>> "Any naturalistically and fallibly interpreted
>> evidence in conflict with my understanding of
>> God's word must automatically be invalid by
>> the very naturalistic premise of it since God
>> said what actually happened by supernatural
>> power and the naturalistic interpretation just
>> cannot be true too".
>> Terry W. Benton
- Well, obviously I neglected to mention people such as schizophrenics who hear voices in their head (i.e., their own disassociated thoughts) and attribute their own (human) thoughts to God. (Of course, we "pardon" the mentally incompetent for spouting nonsense because, well, they're mentally incompetent, due to physical problems with the biological processes in their brains.)
As Robert Baty just posted, quoting some other religious believer pushing nonsense,
| (T)here have been several situations
| in my own life where God has spoken
| to me directly, not audibly so others
| could hear but so I could hear.
As I said, some people love to make crap up, and some people love to pretend the crap they've made up is from a god. This has only been going on for many thousands of years already.
- Todd Greene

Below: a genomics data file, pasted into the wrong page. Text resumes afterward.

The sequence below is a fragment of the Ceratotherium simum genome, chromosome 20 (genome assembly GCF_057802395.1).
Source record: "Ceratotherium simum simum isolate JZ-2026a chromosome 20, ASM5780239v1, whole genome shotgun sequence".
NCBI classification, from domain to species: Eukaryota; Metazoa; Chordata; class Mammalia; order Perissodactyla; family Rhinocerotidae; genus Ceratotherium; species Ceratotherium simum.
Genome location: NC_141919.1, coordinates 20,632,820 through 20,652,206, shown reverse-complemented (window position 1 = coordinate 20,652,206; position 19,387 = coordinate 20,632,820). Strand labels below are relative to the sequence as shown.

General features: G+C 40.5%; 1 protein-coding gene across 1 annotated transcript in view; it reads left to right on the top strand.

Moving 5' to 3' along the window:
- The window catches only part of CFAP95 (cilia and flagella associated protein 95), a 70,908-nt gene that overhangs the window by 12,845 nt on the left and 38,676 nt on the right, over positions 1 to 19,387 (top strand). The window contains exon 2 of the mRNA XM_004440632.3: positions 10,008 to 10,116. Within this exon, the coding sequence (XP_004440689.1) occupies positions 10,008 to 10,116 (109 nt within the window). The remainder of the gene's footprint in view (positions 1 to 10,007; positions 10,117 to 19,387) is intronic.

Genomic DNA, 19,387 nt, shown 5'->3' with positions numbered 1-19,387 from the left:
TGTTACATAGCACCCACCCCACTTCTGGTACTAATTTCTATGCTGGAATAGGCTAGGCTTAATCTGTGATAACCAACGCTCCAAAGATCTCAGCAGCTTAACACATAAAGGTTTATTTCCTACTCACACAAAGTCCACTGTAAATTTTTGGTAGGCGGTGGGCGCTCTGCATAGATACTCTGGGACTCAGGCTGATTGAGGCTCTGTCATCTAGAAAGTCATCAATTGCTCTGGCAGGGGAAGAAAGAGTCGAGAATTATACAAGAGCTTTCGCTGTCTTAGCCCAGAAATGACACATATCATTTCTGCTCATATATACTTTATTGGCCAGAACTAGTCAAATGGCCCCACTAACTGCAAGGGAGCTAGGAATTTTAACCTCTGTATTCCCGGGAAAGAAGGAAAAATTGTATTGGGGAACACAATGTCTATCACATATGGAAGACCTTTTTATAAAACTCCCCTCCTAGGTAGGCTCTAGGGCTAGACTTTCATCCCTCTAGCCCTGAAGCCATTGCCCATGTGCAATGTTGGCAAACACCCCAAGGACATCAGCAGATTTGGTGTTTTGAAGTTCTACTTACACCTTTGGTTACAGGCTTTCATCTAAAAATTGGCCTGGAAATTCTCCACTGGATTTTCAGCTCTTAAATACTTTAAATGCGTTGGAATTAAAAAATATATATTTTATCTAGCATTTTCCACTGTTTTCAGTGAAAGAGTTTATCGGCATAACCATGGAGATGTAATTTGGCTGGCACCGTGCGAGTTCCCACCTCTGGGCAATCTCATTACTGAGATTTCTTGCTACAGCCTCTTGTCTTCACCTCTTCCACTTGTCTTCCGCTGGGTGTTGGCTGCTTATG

--- In Maury_and_Baty, Todd Greene wrote (post #21989):
> There is the possible exception that technologically|[snip]
> advanced aliens who've figured it out or a god who knows
> could just come and tell us, but the whole point is that
> we don't have technologically advanced aliens or a god
> telling us anything at all - what we have instead are a
> bunch of humans all over the planet with religious holy
> books written by other humans pretending to speak for
> god, because apparently all these gods are too incompetent
> to actually speak to us themselves. (Rather, apparently an
> awful lot of humans enjoy pretending that their very human
> and false made-up nonsense is from a god, which they use
> as a tactic to grant themselves false credibility in the
> eyes of the gullible - you know, like all those people who
> show up at Benny Hinn faith healing sessions and the
> people who give the man tens of millions of dollars every
> year; and the people who seriously think the pope speaks
> for God; and the people who think Joseph Smith dug up some
> golden plates with strange writing on them and talked with
> an angel occasionally; and the people who think the
> universe didn't exist more than about 6,000 years ago just
> because the Bible says so - GAWD said it, so it has to be
> true, crazy circular argument ridiculousness, incredible
> how grown men and women fall for such obvious
> irrationality. Indeed, what makes the situation even more
> ludicrous is how these people all disagree with each other
> about whose god is right, they're all pointing fingers at
> each other saying that the other guy is the one making up
> stuff - but they're all FOLLOWING THE SAME PATH OF
> GULLIBILITY [i.e., "sheepthink"] and epistemological